Dominicans of Nashville

New York Times visits a fading abbey -- that plans to court spiritual-but-not-religious folks

New York Times visits a fading abbey -- that plans to court spiritual-but-not-religious folks

Let's say that you are a reporter and you are going to write a feature story about an order of Catholic monastics.

If you were writing about an order that is growing -- let's say the Dominican Sisters of St. Cecilia in Nashville -- it would be very important for your piece to mention the larger context of this story. I am, of course, referring to the overall decline of Catholic monasticism and holy orders in the United States.

For example, see the opening of this classic NPR piece:

For the most part, these are grim days for Catholic nuns. Convents are closing, nuns are aging and there are relatively few new recruits. But something startling is happening in Nashville, Tenn. The Dominican Sisters of St. Cecilia are seeing a boom in new young sisters: Twenty-seven joined this year and 90 entered over the past five years.
The average of new entrants here is 23. And overall, the average age of the Nashville Dominicans is 36 -- four decades younger than the average nun nationwide.

So lots of monasteries and convents are in decline -- but not all. In other words, there are two sides to this equation.

So let's flip this around. Now you are a reporter and you have been assigned to write about the decline and potential death of a Catholic monastery. That, for example, this lovely New York Times feature with this expansive double-decker headline:

The World Is Changing. This Trappist Abbey Isn’t. Can It Last?
Meet the monks of Mepkin Abbey, a Trappist monastery in South Carolina, who are trying to maintain age-old religious traditions in a rapidly evolving world.

You can see half of the equation right there in the headline. Throughout the piece, the challenges faced at Mepkin Abbey are -- as you would expect -- spelled out in great detail.

What is missing? The story does not include the other side of the equation.

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San Francisco Chronicle needed more info on nuns who walked out on pro-gay leafletting

San Francisco Chronicle needed more info on nuns who walked out on pro-gay leafletting

The theological tug-of-war between the Archdiocese of San Francisco and gay advocates shows no sign of ending soon, which means there will continue to be news coverage to dig into, naturally.

The latest soldiers in this battle are a group of nuns who staged a walkout when students passed out gay-rights materials at their school. But the nuns engaged in this battle are not old fogeys. They’re savvy 20- and 30-somethings who know what to do with an iPhone and who understand the cultural wars that are unfolding on their turf. Did this crucial information make it into the story?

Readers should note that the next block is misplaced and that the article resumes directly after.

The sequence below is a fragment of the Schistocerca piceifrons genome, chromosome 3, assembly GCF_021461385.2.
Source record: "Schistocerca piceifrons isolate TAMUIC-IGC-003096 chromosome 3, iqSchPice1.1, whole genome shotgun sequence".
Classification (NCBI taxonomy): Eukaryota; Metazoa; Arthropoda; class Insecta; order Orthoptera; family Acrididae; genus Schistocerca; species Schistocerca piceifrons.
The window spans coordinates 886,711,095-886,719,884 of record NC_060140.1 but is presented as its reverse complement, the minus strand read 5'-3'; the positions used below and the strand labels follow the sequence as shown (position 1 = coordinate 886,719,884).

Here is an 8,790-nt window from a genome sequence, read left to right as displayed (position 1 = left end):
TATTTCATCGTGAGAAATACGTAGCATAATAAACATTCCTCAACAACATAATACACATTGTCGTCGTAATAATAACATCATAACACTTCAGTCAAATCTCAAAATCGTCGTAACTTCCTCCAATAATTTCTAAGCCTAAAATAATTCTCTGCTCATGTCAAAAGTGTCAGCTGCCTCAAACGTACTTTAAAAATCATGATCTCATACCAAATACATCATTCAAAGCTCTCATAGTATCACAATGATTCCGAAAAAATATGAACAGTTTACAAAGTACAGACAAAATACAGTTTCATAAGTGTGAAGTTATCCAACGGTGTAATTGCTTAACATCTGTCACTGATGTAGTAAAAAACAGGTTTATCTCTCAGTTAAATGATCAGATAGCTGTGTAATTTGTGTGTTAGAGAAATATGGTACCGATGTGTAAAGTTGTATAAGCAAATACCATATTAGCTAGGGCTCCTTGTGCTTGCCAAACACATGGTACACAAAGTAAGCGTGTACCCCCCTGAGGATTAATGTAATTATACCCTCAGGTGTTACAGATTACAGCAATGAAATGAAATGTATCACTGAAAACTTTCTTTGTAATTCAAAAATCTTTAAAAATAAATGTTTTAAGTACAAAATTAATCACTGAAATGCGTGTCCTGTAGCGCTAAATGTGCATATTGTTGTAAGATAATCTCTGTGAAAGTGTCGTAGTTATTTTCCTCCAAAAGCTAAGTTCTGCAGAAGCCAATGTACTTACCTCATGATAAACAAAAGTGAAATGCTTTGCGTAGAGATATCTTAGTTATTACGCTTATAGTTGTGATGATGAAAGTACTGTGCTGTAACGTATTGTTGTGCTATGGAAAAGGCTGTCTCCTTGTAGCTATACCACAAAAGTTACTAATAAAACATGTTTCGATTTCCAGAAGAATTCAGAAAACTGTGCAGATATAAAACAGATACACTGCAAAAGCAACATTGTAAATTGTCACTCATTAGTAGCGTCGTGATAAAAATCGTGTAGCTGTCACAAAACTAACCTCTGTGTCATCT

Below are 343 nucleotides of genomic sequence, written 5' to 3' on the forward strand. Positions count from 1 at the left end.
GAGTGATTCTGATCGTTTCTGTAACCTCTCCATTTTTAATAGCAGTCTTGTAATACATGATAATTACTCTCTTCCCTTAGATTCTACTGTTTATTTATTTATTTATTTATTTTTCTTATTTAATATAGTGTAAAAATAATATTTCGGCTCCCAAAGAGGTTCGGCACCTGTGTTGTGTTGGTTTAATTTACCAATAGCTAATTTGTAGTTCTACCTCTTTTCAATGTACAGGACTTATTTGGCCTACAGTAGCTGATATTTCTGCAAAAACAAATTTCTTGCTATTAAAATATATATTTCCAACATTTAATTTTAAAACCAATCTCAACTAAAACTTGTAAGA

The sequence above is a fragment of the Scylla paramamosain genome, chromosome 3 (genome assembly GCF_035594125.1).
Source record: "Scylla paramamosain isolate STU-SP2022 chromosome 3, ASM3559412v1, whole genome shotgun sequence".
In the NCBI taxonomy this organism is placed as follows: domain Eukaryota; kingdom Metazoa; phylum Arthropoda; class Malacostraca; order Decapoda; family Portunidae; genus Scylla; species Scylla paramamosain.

Listen to how the San Francisco Chronicle described what happened a week ago:

The divisions within the Bay Area’s Catholic community over gay rights hit Marin Catholic High School full force the other day, when a group of nuns walked out of their classes to protest the sponsors of a program intended to protect gay and lesbian teens from bullying.
The five members of the Dominican Sisters of Mary order exited their classrooms Friday as students began handing out flyers at the Kentfield school promoting a nationwide Day of Silence.
Their walkout came one day after 100 prominent local Catholics attracted national attention by taking out a full-page ad in The Chronicle calling on the pope to oust Archbishop Salvatore Cordileone, in part for trying to get teachers at Catholic schools to sign off on a morality clause that characterizes homosexual relations as “gravely evil.”

Let's keep reading, because it takes a while to get to these nuns.

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Sister Jane, chapter 2: Observer still favors the protestors

Remember the fracas over a speech by a nun at a Catholic school? Well, they haven’t forgotten at Charlotte Catholic School in North Carolina, where nearly 1,000 people gathered Wednesday night to complain about Sister Jane Dominic Laurel’s March 21 speech focusing on Catholic teachings on marriage and sexuality. And again, the Charlotte Observer gleaned enough for a story on the matter, although the reporter couldn’t get in. (Wasn’t his fault, though; the school locked out all media except the diocesan newspaper.) Just not enough information for a clear picture.

As you may remember from my April 2 piece, Sister Jane is a Dominican nun from Nashville who spoke on sexuality at the Charlotte school. Parents said their kids told them the sister voiced “inflammatory comments”: homosexual behavior is unnatural, children develop best in two-parent families, etc. More than 3,000 of them signed a petition and the school arranged a meeting on the matter.

Reporting second hand is a handicap. It means relying on texts and tweets from inside the school gym — inevitably getting more feedback from the angrier parents. But the Observer did have six days, after its March 27 story, to study the matter and make contacts on both sides. There was plenty of time to find the many Catholics who are supporting Sister Jane.

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